Former President Donald Trump was booked at the Fulton County jail in Atlanta on Aug. 24, 2023.Fulton County Sheriff's Office

Yikes: There was a bomb threat at the Fulton County courthouse

The Fulton County Sheriff’s Office confirmed to NBC News that there was a bomb threat called in against the county courthouse this evening. It doesn’t seem like there’s been anything found, but still a major yikes given the other threats against judges and the like we’ve seen in recent weeks. (And it’s worth noting that Trump was at the county jail today, not the courthouse.)

The lack of pro-Trump trouble shows why these indictments are important

As my colleague Hayes Brown noted, once again security measures around a Trump indictment went untested (fortunately). In each instance, turnout for pro-Trump protests has fallen short of expectations. To be clear, prominent MAGA personalities have called for peaceful protests (though many did the same before Jan. 6, 2021).

But once again, pro-Trump diehards have also explained away low attendance by claiming that government agents would infiltrate pro-Trump protests in “false flag” operations to make the president’s supporters look bad.

In other words, the lack of protests has proved MSNBC columnist Frank Figliuzzi’s hypothesis from after Trump’s first indictment: "The high-profile prosecution of Jan. 6 rioters may be a deterrent to future violence.”

It’s not unreasonable to expect the indictments related to the 2020 election interference to have a similar effect — for now at least. Should Trump win in 2024, or somehow otherwise avoid conviction on any of these charges (always a possibility), then perhaps those who interfered in 2020 will be emboldened in the future. But for now, the most anti-democratic elements in American politics seem at least moderately cowed.

Once again, protests fizzle around a Trump indictment

It feels like this has become a pattern. Trump is indicted, he shows up to be processed, and outside there’s nothing but a handful of supporters to cheer him on.

His brief appearance in Georgia today has been no exception, with crowds smaller than those that turned out when he was arraigned in Florida, a much more favorable turf for him. So much for the chaos in the streets that Trump once promised should he ever be charged with a crime.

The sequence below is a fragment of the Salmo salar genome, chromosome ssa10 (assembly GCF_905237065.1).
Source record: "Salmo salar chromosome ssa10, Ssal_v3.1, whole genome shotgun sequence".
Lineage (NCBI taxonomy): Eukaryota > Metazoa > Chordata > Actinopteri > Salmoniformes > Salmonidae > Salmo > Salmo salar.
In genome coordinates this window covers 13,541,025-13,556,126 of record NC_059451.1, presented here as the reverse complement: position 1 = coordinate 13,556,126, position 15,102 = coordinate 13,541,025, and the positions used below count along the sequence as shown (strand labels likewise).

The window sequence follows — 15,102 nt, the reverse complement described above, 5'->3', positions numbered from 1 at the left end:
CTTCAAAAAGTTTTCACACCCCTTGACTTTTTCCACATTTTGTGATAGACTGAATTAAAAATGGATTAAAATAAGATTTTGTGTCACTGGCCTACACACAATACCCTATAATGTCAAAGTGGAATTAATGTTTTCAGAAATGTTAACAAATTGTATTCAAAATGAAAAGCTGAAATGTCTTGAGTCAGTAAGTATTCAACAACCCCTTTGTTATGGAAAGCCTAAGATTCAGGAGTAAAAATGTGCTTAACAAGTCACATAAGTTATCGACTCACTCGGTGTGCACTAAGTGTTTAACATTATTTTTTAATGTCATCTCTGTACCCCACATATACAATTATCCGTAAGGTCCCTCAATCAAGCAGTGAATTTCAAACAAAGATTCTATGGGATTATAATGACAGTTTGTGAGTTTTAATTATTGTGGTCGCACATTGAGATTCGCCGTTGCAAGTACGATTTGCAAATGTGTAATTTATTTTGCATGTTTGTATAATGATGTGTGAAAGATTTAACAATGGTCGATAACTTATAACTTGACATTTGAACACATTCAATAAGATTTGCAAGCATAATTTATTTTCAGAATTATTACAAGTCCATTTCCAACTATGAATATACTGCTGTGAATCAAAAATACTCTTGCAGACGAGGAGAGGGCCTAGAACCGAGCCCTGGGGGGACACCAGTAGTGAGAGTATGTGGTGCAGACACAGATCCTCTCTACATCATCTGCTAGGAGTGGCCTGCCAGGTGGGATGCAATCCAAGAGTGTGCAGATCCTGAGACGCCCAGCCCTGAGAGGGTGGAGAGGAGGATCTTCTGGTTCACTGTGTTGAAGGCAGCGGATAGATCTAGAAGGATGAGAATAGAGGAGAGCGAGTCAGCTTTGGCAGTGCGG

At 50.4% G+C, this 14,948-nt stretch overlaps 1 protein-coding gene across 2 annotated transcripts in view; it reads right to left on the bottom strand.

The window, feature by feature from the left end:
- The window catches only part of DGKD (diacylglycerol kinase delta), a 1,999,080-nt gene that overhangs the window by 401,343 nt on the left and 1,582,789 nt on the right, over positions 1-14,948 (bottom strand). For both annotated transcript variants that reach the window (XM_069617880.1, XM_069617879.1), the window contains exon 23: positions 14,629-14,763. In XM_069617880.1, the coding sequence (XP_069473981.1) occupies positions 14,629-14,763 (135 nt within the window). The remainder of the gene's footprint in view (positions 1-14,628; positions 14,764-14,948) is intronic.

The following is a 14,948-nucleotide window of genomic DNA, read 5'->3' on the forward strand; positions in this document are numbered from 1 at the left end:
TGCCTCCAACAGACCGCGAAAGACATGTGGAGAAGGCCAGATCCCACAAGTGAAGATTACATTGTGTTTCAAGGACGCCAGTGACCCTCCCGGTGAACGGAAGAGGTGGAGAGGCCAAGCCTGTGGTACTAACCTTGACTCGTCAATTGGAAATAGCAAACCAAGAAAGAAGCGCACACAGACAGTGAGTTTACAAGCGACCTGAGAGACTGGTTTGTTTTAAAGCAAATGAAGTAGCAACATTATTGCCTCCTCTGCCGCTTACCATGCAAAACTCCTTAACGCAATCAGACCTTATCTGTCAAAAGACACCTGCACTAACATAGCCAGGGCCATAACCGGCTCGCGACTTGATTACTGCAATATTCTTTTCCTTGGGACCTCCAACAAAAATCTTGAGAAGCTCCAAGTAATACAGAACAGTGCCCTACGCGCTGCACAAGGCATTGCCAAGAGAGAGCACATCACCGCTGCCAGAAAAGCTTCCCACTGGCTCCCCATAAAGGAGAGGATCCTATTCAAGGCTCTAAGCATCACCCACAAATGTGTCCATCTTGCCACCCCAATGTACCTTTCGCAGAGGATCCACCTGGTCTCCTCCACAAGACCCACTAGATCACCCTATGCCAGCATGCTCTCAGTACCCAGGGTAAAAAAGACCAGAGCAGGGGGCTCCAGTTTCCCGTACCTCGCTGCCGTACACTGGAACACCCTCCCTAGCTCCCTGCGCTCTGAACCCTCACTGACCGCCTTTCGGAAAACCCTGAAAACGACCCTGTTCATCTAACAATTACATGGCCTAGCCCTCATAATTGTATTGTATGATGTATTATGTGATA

Beware of fake mug shots

Fareeha Rehman

It's been confirmed Trump had his mug shot taken at the Fulton County jail tonight, but it’s not the one you might be seeing online right now. The sheriff's office hasn't yet released the photo to the public.

At least one fake mug shot of Trump has already begun circulating. One possible tell is to compare his suit and tie to confirmed images of Trump en route to the jail tonight. We’ll have the official mug shot as soon as it’s released here.

Former President Donald Trump steps off his plane as he arrives at Hartsfield-Jackson Atlanta International Airport on Aug. 24, 2023, in Atlanta.
Former President Donald Trump steps off his plane as he arrives at Hartsfield-Jackson Atlanta International Airport on Aug. 24, 2023, in Atlanta.Alex Brandon / AP file

Trump’s fundraising pitch around Georgia arrest is a little different

Trump has predictably already sent out a fundraising appeal based on his surrender at the Fulton County jail tonight.

Most of the email sent from the Save America Joint Fundraising Committee, which raises money for both Trump's presidential campaign and his PAC, is his typical kvetching about how unfair the system is to him before trying to get his supporters to fork over more cash. A good chunk of the loot funneled to his PAC will then be spent paying for Trump and his allies’ legal defense.

But there’s one line that stood out to me in this particular email: “If you are doing poorly due to the sinister people in control of our country right now, don’t even think about donating!”

That’s interesting on two fronts. Trump has never seemed to have any qualms with milking his fans for cash before, raising millions in the aftermath of each of his indictments. Back in 2020, he sent out hundreds of fundraising emails after the election, raking in enough cash based on lies to make former prosecutors wonder if he might catch a wire fraud charge.

But in noting that some people might not be able to afford to keep on giving, he’s providing an out for those who really can’t keep sponsoring a billionaire down on his luck. And by framing any hesitancy as a consequence of Biden’s economic policies, he’s making sure that they don’t blame him for any lack of discretionary income they might have right now.

The jail where Trump just surrendered is under a civil rights investigation

As MSNBC’s Rachel Maddow just mentioned on air, the jail where Trump was booked tonight is known for other not-so-laudable reasons. Last month, the Justice Department announced a civil rights investigation into the Fulton County jail.

Attorney General Merrick Garland said in a statement at the time, “We launched this investigation into the Fulton County Jail based on serious allegations of unsafe, unsanitary living conditions at the jail, excessive force and violence within the jail, discrimination against incarcerated individuals with mental health issues, and failure to provide adequate medical care to incarcerated individuals.” 

Image: An official stands guard in front of the Fulton County Jail in Atlanta on Aug. 24, 2023.